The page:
My latest Locus column is "Where Characters Come From," and it advances a neurological theory for why fiction works, and where writers find their characters.
As a writer, I know that there’s a point in the writing when the engine of the story really seems to roar to life, and at that moment, the characters start feeling like real people. When you start working on a story, the characters are like finger-puppets, and putting words into their mouths is a bit embarrassing, like you’re sitting at your desk waggling your hands at one another and making them speak in funny, squeaky voices. But once those characters ‘‘catch,’’ they become people, and writing them feels more like you’re recounting something that happened than something you’re making up. This reality also extends to your autonomic nervous system, which will set your heart racing when your characters face danger, make you weepy at their tragedies, has you grinning foolishly at their victories.
In some ways, this is even weirder. For a writer to trick himself into feeling emotional rapport for the imaginary people he himself invented seems dangerous, akin to a dealer who starts dipping into the product. Where does this sense of reality – this physical, limbic reaction to inconsequential non-events – spring from?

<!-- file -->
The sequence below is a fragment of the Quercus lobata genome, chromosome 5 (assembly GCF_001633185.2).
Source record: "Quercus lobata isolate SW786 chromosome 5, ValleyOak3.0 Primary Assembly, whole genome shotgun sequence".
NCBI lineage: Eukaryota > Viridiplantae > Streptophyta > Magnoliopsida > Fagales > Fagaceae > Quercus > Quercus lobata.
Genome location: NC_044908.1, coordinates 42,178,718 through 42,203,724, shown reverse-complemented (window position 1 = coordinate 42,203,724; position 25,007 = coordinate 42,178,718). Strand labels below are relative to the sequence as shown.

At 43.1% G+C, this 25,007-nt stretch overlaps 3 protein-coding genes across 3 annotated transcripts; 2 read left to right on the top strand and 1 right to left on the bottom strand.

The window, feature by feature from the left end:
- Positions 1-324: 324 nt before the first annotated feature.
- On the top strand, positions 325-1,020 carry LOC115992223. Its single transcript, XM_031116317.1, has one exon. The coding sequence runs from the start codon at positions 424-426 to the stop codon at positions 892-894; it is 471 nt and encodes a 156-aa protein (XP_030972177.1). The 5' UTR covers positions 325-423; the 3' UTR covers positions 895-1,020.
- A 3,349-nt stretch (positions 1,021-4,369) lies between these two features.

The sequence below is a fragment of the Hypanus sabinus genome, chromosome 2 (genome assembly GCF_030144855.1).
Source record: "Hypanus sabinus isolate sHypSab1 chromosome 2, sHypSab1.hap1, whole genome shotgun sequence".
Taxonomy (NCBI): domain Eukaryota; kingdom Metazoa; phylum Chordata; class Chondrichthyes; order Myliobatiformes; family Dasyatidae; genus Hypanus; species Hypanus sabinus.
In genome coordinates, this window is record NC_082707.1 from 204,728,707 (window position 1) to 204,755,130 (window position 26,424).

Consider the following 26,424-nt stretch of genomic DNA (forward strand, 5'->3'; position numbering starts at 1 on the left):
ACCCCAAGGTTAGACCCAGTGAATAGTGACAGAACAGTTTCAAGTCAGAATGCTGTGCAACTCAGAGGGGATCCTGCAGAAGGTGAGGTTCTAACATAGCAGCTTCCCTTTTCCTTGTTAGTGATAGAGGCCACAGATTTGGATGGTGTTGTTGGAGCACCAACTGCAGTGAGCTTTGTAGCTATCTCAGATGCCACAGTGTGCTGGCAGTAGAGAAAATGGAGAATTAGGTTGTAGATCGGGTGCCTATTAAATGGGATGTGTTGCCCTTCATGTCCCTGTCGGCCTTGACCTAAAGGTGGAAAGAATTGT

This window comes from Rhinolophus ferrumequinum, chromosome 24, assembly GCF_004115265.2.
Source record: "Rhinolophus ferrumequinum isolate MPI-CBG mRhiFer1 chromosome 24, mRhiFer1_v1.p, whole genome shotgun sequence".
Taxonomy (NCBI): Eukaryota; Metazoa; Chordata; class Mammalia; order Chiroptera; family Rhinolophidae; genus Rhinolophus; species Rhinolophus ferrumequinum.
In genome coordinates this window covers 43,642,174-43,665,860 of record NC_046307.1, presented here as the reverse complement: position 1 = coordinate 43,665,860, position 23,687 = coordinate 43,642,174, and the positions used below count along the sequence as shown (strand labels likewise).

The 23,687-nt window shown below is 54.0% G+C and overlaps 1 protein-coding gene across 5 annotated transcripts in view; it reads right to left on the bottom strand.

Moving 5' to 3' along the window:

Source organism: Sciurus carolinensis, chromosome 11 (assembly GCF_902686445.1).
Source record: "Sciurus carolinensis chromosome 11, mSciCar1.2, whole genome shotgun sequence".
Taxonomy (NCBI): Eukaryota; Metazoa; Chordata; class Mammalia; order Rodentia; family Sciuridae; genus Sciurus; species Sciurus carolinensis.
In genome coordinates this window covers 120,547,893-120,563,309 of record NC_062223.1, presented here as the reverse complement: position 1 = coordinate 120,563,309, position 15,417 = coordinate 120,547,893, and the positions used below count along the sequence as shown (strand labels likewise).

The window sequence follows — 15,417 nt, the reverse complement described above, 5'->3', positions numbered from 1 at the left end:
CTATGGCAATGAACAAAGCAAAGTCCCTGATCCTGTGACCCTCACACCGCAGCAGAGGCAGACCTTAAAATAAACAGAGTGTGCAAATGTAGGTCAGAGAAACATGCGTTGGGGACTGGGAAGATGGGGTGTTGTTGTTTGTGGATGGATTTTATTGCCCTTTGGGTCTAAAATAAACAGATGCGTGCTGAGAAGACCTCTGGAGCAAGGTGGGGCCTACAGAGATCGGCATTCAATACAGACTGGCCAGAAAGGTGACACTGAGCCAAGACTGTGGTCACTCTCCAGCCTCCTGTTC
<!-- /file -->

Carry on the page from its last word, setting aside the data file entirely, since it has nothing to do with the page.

Where Characters Come From
Blindsight is a strange phenomenon that sometimes occurs when people have lost sight due to visual cortex damage but still respond to visual stimuli outside of their conscious awareness. New research into blindsight is offering clues, and even more riddles, about how we can “pay attention” outside of what we historically have considered conscious thought. […]
An increasing amount of scientific evidence suggests that animals, from chimpanzees to coyotes to parrots, can suffer from the same mental illnesses as humans. Understanding the biology behind animal depression, OCD, and PTSD could provide insight into why people suffer from mental illness and how these conditions evolved. From BBC Earth: In a 2011 study, […]
Here’s what we know, and what we know we don’t know, and what we don’t know we know, and what we don’t know we don’t know.
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